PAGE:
Sorry Brian, I remain unseduced. Williams is better than that Lifetime Channel crap Harvey is trying to pass as a real movie. This role was just not her strength and the movie itself pure fluff. Elizabeth Olsen on the other hand was crazy good. I would rather see her nominated than Williams but Olsen doesn’t have Harvey to push her forward.

  • Dooby

    Kirsten Dunst in Melancholia is one of the most breathtaking portrayals of the year and it depresses me (no pun intended) that it is unlikely to be nominated.

    I also loved you write-up on Olsen.

    Two wonderful, extraordinary performances.

  • Jamie

    Williams’ should have won for Blue Valentine. I thought Portman was great, but it was too close to comfort. Portman reminds me of a Nina-like character in real life… I didn’t seen any transformation there besides ya know, the physical part. But is that worthy of an Oscar win? Did she really stretch herself to the point where she really deserved that Oscar? I don’t know. Williams’ was devastating… raw… real… brilliant in Blue Valentine. I couldn’t imagine Portman even coming close to a performance of that much delicacy and authenticity as Williams’. Portman played a fragile, meek little girl– and she was good but Williams’ did something else, something so tremendous it’s hard to even describe. She made me believe she was Cindy… caught in a loveless marriage with Dean. I guess in a year where Williams’ had the least showy role of the nominees, she wasn’t bound to win.

    And now… look at her. She’s playing the showiest role of them all– Marilyn Monroe. I like the film, quite a bit and I think Williams’ is wonderful in it but it doesn’t come close to her performance in Blue Valentine.

  • Aaron

    Williams has about as much peronsality as a radish! Just wait until she attempts a speech at the GG(she will win for comedy actress)

  • Zooey

    i really wasn’t impressed with Williams. To me she absolutely lacks the charisma, the naive sensuality of Monroe. Meryl completely disappeared into the Iron Lady and I believe that it’ll be FINALLY her year.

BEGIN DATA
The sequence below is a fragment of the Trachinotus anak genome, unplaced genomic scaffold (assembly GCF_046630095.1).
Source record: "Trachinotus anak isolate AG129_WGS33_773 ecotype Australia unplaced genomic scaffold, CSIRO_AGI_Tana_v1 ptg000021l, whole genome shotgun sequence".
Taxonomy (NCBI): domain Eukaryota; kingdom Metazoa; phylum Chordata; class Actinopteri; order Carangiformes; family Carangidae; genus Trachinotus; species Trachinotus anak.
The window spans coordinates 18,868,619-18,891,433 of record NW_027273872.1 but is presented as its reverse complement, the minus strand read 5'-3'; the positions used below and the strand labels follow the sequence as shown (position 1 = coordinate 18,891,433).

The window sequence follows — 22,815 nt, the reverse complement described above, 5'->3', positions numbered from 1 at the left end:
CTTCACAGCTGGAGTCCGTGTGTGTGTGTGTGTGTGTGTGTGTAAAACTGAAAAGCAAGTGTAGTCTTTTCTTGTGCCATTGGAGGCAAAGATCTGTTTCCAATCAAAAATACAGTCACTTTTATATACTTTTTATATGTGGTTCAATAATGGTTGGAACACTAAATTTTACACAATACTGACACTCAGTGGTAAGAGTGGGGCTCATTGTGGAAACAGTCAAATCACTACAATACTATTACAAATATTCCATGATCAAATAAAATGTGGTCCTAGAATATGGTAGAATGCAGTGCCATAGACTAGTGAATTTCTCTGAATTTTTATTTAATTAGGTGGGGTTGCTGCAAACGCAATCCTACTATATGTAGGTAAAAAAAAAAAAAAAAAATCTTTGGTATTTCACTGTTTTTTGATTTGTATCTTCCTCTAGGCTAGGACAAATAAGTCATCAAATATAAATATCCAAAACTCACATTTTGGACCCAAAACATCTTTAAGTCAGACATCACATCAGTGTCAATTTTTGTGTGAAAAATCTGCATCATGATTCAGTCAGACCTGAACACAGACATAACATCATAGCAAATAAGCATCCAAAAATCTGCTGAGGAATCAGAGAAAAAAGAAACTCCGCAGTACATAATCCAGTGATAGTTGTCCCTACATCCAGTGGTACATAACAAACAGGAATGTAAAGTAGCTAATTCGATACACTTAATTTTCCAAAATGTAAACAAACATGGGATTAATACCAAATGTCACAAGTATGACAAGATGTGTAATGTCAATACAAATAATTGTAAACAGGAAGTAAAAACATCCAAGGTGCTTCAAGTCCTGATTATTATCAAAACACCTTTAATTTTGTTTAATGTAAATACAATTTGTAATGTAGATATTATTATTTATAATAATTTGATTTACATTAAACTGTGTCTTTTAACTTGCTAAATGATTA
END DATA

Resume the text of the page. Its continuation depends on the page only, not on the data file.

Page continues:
• Marie

    I am pro Michelle too. She is one if those actresses that can make me feel what she is trying to convey. Like when she frowns I do too.

  • RyanT

    Haven’t seen The Iron Lady or We Need to Talk About Kevin so I can still change my mind, but right now I’m on Team Williams. Then again I’ve been on that team for awhile now so I’m admittedly a little biased. BUT THEN AGAIN I also love Streep and Swinton. Argh, this year’s actress race is so exciting to me. I love it.

  • Aaron

    Michelle Williams was wonderful and I will be more than happy if she wins. However, my favorite performance this year is hands down Tilda Swinton in We Need to Talk About Kevin…such a tremendous, devastating, frighteningly convincing performance.

  • manrico

    You hit the nail in the head Brian!
    It’s not who is the best actress, it’s supposed to be whose is the best performance.

    In 1999 Hilary Swank won for BOYS DON’T CRY. The other nominees were Annette Bening, Meryl Streep, Julianne Moore and Janet McTeer. I think, if you were to rank them in order of talent, most people would put Swank last. But if you look just at the performances, Swank actually gives the best one. Her win is, in my opinion, one of the most deserved in Oscar history, even though I don’t think she is a very good actress. It’s like a mediocre batter hitting a grand slam. It can happen.

  • Pierre de Plume

    A good read, Brian. About Michelle Williams — I thought she did a very good job of capturing Monroe’s vulnerability and need to be loved. She also was good as the bombshell aspect of Marilyn, thanks to technical assistance from the camera and editor. However, I thought she needed to gain more weigh or at least have her breasts enhanced. Let’s face it, Marilyn was fleshier. Definitely worthy of a nomination.

    A note on playing a depressed character: Dunst was better at it than Theron in Young Adult. Playing depressed is tricky because it’s a situation where you need to add something else for the portrayal to be interesting and to work for the audience. This is a case where “getting it exactly right” (technically) is something to avoid.